President Joe Biden and Chinese leader Xi Jinping met virtually Monday evening amid increased Chinese military aggression and renewed tensions over Taiwan. It was the first time the two leaders had met formally during Biden’s presidency; previously, they had only shared two phone calls.
Biden made his appearance from the Roosevelt Room of the White House. Placed in front of him was a desk podium holding up two black binders, which contained hole-punched pages with typed, bold print. In a 10-minute video clip released from the three-and-a-half-hour-long discussion, the president appeared to be reading from the binder, speaking entire sentences with only a single look up.
“And it seems to me we need to establish some common sense guard rails to be clear and honest where we disagree and work together where our interests intersect, especially on vital global issues like climate change,” Biden read, glancing up twice.
While a translator repeated his words in Mandarin, Biden looked back down at the binder and appeared to be studying the prepared remarks.
In contrast, Xi looked into the camera while addressing Biden. If he was reading prepared remarks, he had a teleprompter. The Chinese president began by calling Biden “my old friend,” as the two had spent time together when Biden was vice president. Biden once claimed that he has spent more time with Xi than any other world leader.
China’s state-run Global Times reported that Xi issued a stark warning to Biden, saying that the intention of Americans to use Taiwan to contain China is “just like playing with fire” and that “whoever plays with fire will get burnt.” He added that his nation was prepared to take “resolute measures” against Taiwan’s independence.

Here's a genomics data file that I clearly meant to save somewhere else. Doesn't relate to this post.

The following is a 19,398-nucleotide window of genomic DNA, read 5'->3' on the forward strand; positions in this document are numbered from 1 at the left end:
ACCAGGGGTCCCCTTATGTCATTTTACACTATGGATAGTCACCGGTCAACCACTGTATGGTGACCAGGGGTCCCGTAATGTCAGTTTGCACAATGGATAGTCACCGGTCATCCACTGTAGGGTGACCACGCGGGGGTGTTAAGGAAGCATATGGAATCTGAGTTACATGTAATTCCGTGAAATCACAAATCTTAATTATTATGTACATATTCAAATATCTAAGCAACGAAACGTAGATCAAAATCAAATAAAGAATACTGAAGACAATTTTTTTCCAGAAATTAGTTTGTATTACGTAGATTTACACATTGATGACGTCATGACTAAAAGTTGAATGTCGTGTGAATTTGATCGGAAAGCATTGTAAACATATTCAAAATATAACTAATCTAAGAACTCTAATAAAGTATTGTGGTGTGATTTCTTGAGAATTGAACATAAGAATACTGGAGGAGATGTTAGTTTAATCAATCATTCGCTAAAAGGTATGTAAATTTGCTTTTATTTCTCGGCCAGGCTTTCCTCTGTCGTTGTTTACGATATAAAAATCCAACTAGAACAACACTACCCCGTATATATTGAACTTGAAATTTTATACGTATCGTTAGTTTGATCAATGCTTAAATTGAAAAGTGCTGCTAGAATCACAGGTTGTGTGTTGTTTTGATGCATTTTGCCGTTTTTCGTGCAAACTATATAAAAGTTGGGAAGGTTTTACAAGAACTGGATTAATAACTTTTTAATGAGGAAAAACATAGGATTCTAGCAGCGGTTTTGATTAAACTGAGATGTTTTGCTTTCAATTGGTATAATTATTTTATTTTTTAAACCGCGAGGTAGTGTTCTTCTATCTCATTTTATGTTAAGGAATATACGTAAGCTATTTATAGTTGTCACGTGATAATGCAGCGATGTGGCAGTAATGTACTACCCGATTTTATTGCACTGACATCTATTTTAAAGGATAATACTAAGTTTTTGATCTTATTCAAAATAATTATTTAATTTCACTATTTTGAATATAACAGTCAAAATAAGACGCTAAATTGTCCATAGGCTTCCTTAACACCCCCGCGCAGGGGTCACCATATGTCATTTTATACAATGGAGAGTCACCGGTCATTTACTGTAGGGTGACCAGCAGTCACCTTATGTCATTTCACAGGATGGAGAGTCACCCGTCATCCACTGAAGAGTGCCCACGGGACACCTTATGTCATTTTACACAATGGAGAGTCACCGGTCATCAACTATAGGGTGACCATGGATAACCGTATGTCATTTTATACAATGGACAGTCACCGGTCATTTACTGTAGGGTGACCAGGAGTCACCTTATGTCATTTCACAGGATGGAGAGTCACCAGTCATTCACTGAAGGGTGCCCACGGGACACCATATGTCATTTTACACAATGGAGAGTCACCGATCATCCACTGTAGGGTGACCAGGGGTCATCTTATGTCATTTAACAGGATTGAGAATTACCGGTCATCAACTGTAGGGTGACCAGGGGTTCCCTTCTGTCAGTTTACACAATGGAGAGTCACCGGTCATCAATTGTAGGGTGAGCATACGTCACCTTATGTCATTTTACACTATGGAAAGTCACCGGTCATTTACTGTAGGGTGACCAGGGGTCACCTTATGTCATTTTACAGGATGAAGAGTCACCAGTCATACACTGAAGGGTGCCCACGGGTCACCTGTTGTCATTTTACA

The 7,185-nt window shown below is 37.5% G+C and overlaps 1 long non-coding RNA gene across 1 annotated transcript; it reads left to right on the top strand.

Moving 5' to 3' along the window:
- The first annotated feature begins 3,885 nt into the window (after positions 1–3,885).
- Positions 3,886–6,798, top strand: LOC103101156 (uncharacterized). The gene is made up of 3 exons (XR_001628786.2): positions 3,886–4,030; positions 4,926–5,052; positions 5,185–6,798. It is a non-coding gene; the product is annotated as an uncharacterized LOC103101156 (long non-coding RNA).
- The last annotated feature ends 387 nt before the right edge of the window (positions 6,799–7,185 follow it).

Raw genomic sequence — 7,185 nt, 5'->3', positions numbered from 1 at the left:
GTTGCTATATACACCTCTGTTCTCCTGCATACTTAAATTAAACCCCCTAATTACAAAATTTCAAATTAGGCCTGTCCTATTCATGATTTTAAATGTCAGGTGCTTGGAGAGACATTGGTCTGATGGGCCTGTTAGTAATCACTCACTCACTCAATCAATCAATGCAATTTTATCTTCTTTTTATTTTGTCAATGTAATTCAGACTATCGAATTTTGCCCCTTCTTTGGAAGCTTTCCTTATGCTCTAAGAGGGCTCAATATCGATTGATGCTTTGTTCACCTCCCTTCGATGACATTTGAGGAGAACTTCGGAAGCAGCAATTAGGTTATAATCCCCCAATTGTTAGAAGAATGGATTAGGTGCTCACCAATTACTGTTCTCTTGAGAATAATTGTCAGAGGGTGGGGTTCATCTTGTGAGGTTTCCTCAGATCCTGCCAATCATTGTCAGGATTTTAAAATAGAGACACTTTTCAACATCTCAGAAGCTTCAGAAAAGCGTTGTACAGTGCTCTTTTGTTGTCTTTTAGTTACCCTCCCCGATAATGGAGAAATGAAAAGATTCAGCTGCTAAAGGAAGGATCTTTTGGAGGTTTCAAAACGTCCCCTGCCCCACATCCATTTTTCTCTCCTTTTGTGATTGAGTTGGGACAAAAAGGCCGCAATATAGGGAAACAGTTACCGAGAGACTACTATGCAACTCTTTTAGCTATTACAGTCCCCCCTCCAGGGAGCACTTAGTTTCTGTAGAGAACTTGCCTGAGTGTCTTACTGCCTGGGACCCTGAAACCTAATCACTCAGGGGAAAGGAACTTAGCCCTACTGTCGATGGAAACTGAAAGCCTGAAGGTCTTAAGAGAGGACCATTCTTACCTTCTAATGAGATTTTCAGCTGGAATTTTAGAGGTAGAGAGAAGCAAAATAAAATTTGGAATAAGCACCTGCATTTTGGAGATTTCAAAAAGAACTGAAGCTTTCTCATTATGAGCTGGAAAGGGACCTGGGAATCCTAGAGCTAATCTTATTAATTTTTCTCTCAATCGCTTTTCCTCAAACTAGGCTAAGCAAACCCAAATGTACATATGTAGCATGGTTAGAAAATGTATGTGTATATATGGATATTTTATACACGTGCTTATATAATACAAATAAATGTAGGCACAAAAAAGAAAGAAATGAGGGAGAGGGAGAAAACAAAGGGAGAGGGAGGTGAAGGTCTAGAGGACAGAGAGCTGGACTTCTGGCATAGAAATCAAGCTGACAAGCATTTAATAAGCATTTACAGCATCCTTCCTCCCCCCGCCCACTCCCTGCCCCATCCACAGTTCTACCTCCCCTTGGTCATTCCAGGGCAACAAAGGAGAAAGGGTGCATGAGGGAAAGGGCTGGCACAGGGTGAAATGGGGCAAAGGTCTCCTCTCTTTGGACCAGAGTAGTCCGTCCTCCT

According to the Global Times, Xi said the increased tensions between the two nations were due to “repeated attempts by the Taiwan authorities to look for U.S. support for their independence agenda as well as the intention of some Americans to use Taiwan to contain China.”
Last month, China flew a record number of military jets into Taiwan’s air defense zone, prompting Taiwan’s President Tsai Ing-wen to write an essay in Foreign Affairs warning of “catastrophic” consequences for peace if her nation fell to China.
The Biden administration has been working to build closer ties to Taiwan. A small contingent of U.S. troops is stationed in Taiwan, and Secretary of State Antony Blinken, who was present at the virtual meeting with Xi, called last month for Taiwan to participate in UN agencies like the World Health Organization.
The White House said that Biden expressed concern about China’s crackdown on Hong Kong and its abuse of Uyghurs, but it did not mention any discussion over the origins of COVID-19. Biden refused to answer a question at a press conference last week on whether or not he would bring up the virus’ origins with Xi.
The Washington Post reported Tuesday that the White House will announce a “diplomatic boycott” of the 2022 Winter Olympics in Beijing, which will not affect American athletes’ participation in the games.